Most patients will be treated in the hospital for the first several days until the infection is under control. After the initial stay there may be follow-up medication required for several weeks or months.
If necessary, the doctor may drain the joint each day or several times a day. Periodic laboratory tests will also be taken to test whether the germ is still in the body.
Medicines: Doctors may prescribe medicines to fight against the infection and to get rid of or reduce pain. Doctors consider a number of factors when choosing medicines for their patients with infectious arthritis. Two important factors are how bad the pain is and the possible side effects of the medicine. Patients must use medicines carefully and tell their doctors about any changes that occur.
The following types of medicines are commonly used in treating infectious arthritis:
- Antibiotics help your body fight against germs. They are usually given to patients who have infectious arthritis caused by bacteria. The kind of antibiotic prescribed will depend on the type of germ. Antibiotics may be taken orally (through the mouth) or intravenously (through a vein). Generally, patients need to take antibiotics intravenously in the hospital for the first several days. It is very important to take the full amount of antibiotics prescribed even if the symptoms have gone away. If you don't take the full amount the bacteria can get stronger and build up a defense against future antibiotics.
- Acetaminophen, a pain reliever such as Tylenol*, which does not reduce inflammation does not irritate the stomach and is less likely than nonsteroidal anti-inflammatory drugs (NSAIDs) to cause long-term side effects.
- NSAIDs (nonsteroidal anti-inflammatory drugs), some over-the-counter medications such as aspirin, Advil*, Motrin IB*, Aleve*, ketoprofen, and other, prescription medicines
- COX-2 inhibitors, new NSAIDs such as celecoxi and Celebrex* reduce inflammation.
* Brand names included here are provided as examples only. Their inclusion does not mean they are endorsed by Dartmouth-Hitchcock. Also, if a certain brand name is not mentioned, this does not mean or imply that the product is unsatisfactory
Many medicines used to treat infectious arthritis have side effects, so it is important for people to learn about the medicines they take. Even nonprescription drugs should be checked. Several groups of patients are at high risk for side effects from NSAIDs, such as people with a history of peptic ulcers or digestive tract bleeding, people taking oral corticosteroids or anticoagulants (blood thinners), smokers, and people who consume alcohol. Some patients may be able to help reduce side effects by taking some medicines with food. Others should avoid stomach irritants such as alcohol, tobacco, and caffeine. Some patients try to protect their stomachs by taking other medicines that coat the stomach or block stomach acids. These measures help, but they are not always completely effective.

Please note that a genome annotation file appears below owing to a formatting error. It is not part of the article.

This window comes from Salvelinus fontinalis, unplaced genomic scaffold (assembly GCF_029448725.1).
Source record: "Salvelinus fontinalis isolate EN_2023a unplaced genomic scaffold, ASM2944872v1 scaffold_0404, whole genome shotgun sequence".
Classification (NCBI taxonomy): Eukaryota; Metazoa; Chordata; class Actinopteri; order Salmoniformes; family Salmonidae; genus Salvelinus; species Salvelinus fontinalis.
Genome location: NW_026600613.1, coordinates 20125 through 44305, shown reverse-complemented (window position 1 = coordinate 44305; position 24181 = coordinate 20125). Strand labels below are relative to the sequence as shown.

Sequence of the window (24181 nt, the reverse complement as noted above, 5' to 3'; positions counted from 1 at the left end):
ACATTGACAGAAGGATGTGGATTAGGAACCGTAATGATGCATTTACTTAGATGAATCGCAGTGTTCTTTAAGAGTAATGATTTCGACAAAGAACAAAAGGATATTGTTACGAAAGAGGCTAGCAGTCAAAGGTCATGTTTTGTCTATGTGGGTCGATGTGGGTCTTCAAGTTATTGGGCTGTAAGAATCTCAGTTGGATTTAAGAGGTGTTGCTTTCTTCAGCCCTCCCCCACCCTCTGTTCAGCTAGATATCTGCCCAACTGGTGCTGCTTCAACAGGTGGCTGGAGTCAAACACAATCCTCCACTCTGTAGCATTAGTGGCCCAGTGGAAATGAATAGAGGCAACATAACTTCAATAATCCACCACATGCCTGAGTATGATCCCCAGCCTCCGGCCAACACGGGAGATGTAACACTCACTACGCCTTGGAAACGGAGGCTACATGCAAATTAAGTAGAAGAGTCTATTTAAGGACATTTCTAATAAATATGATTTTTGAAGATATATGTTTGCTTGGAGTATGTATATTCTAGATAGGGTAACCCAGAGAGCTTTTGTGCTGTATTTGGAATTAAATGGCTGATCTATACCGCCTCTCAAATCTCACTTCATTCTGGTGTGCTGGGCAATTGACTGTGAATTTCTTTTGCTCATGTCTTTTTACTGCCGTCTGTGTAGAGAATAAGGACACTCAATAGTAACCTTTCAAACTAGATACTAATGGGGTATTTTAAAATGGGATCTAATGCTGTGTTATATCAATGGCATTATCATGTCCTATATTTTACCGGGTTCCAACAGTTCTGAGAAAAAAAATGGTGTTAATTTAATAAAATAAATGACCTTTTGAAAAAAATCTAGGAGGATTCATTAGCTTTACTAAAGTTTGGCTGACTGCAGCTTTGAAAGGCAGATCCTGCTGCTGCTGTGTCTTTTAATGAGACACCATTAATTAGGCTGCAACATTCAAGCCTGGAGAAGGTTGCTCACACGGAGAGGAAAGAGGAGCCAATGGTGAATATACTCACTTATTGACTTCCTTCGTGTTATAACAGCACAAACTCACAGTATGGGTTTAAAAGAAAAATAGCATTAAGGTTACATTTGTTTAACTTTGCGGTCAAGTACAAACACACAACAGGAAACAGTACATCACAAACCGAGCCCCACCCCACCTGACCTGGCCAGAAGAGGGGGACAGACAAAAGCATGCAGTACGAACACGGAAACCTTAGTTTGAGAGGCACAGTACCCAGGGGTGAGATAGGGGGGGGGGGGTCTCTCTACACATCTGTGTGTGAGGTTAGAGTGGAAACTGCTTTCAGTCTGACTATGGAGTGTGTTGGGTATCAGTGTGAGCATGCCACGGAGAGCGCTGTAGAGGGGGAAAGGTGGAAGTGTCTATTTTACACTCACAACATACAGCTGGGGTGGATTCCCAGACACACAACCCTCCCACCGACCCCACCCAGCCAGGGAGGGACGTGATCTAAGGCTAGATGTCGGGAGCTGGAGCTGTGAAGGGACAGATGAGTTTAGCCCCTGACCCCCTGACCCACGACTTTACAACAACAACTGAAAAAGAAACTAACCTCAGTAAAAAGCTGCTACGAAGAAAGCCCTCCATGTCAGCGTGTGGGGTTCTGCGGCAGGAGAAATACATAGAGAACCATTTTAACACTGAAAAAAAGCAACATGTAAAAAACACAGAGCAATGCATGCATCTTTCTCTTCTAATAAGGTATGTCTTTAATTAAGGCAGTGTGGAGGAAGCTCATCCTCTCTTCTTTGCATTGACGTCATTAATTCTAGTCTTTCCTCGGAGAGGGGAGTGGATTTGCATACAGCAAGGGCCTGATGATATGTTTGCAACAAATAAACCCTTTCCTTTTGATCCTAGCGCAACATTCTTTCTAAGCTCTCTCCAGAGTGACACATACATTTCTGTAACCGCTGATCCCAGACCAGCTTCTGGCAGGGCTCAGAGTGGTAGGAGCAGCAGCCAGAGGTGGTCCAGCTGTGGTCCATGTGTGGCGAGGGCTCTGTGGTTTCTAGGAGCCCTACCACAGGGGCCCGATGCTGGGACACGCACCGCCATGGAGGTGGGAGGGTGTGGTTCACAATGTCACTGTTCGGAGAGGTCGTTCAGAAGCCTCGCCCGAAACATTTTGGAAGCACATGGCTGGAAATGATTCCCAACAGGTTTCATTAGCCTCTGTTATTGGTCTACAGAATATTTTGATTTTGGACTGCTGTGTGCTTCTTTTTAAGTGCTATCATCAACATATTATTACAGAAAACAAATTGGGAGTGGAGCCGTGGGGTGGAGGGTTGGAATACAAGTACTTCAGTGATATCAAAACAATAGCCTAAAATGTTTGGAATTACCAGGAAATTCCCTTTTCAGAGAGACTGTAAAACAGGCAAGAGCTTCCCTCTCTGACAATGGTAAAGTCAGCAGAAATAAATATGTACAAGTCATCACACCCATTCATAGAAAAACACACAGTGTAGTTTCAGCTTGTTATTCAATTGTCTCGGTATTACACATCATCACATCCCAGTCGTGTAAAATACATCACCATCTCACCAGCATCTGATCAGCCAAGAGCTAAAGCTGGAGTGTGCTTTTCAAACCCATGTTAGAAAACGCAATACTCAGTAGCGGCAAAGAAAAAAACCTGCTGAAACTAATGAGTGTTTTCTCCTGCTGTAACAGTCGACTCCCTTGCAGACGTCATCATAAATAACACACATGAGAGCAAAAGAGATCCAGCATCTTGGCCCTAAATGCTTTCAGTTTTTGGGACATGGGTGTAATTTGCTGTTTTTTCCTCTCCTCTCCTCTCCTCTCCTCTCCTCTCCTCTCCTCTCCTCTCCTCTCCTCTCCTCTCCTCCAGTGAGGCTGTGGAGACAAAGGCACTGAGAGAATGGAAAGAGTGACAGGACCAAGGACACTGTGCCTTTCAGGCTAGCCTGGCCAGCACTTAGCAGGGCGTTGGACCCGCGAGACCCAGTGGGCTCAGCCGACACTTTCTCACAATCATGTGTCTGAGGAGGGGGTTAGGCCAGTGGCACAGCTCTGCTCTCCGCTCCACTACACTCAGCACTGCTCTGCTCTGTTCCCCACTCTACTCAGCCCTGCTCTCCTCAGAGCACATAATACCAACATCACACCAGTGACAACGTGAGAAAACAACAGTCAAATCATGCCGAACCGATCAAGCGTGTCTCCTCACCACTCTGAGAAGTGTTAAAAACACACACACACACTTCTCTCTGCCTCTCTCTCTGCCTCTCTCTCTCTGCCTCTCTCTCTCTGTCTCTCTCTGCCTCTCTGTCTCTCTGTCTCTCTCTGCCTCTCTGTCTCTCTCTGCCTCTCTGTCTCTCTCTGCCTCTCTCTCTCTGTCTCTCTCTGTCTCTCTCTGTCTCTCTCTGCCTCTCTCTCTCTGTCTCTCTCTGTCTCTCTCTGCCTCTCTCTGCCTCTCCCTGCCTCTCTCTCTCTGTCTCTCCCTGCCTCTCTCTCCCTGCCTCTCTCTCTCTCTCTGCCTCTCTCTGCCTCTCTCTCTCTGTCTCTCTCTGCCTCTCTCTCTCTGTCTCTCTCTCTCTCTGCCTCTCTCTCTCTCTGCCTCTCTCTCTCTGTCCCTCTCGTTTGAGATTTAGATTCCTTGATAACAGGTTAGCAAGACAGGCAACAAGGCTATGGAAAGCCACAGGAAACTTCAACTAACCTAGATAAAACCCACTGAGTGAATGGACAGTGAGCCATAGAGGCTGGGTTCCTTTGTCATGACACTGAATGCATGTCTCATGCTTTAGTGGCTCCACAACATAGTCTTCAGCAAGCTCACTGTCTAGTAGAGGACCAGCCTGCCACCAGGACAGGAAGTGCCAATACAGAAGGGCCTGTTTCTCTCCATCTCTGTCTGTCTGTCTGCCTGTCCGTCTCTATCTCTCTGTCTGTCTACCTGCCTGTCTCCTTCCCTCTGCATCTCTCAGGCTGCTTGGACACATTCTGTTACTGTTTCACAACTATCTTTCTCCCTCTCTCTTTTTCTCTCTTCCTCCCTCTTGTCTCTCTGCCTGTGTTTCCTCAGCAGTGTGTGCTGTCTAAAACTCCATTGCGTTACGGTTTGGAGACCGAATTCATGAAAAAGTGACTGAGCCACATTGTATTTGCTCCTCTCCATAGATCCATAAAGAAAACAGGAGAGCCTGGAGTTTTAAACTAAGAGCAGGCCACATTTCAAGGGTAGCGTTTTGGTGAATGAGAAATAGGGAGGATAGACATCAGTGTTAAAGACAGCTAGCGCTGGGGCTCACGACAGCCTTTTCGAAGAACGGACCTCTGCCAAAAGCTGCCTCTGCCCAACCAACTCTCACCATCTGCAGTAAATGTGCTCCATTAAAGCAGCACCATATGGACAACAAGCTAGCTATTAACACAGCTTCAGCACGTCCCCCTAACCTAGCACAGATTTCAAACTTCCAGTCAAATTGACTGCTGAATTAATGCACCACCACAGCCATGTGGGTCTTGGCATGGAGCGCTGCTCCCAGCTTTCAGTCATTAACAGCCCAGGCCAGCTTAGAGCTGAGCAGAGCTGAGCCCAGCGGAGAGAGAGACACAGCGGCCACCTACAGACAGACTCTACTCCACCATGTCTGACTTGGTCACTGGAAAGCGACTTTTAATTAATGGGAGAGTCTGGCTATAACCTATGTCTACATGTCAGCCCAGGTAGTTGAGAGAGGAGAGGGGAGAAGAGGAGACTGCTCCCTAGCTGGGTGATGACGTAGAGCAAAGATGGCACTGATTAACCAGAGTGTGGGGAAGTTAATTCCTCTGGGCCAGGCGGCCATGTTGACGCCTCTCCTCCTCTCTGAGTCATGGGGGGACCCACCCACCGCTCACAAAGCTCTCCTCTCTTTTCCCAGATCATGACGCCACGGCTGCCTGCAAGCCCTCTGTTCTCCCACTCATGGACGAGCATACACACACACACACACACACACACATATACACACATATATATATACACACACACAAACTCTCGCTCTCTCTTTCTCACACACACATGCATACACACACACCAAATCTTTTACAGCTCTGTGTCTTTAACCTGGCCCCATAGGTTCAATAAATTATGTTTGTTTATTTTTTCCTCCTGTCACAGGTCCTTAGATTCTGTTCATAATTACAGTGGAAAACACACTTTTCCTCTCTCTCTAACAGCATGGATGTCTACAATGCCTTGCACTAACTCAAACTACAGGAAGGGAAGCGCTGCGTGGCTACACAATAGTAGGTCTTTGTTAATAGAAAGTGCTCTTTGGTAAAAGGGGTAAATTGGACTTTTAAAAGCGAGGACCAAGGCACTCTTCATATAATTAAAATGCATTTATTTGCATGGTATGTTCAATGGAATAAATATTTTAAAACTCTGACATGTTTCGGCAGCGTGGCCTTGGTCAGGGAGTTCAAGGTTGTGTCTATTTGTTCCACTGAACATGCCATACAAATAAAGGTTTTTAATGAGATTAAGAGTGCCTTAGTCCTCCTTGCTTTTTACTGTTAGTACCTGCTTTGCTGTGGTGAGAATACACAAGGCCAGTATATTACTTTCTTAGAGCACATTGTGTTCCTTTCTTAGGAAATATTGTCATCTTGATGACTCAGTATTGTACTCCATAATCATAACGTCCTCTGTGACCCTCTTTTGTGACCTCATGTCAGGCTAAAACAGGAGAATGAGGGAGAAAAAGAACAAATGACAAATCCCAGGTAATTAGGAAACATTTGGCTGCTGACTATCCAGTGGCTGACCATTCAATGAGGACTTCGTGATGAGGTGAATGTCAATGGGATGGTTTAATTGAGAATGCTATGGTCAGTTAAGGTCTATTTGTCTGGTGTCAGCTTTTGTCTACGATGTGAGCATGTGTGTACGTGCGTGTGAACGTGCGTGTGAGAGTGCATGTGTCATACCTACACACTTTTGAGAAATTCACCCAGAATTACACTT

Non-drug pain relief: People with infectious arthritis may find ways to relieve pain without drugs or medicines. Warm towels, hot packs, or a warm bath or shower to apply moist heat to the joint can relieve pain and stiffness. In some cases, cold packs (a bag of ice or frozen vegetables wrapped in a towel) can relieve pain or numb the sore area. (Check with a doctor or physical therapist to find out if heat or cold is the best treatment.) Water therapy in a heated pool or whirlpool also may relieve pain and stiffness. For infectious arthritis in the knee, patients may wear insoles or cushioned shoes to redistribute weight and reduce joint stress.
Exercise: Exercises after infection is under control can help to strengthen muscles and increase the range of motion. The doctor may prescribe an exercise program for you. It is important to always ask your doctor before starting any exercise that affects the area.
Depending on the severity of the swelling in the affected joint, the joint may need to be drained of fluid surgically. Surgical drainage of the joint may be required for individuals who do not respond well to medication or have infection in joints that are difficult to reach.
In some cases infectious arthritis damages the joint and requires reconstructive surgery. Reconstructive surgery can only happen after the infection has been treated.